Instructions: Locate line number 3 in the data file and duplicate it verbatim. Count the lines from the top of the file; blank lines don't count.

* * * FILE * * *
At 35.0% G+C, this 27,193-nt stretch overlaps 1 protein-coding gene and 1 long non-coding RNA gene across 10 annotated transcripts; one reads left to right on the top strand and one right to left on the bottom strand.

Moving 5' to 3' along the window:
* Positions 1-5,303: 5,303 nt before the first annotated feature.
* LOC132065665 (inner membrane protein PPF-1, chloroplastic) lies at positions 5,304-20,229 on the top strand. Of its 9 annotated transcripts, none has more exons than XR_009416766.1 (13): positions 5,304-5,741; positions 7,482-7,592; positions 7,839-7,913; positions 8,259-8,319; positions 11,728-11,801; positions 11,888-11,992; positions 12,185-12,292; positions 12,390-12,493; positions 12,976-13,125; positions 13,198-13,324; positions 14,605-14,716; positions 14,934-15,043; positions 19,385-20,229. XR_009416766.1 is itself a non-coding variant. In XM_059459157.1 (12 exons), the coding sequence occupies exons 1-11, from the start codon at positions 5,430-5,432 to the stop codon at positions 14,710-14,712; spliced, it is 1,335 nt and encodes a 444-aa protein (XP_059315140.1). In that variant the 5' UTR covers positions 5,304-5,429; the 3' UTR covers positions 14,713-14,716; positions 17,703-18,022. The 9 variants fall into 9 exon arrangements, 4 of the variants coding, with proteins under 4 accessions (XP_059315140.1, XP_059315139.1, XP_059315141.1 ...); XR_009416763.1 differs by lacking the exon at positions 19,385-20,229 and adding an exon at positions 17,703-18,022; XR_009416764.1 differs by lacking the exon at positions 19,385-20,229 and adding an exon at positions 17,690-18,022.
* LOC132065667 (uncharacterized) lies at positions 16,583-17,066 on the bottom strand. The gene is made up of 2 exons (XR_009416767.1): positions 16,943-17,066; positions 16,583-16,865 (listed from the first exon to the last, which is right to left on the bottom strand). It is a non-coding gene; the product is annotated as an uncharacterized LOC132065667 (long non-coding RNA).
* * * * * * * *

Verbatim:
* Positions 1-5,303: 5,303 nt before the first annotated feature.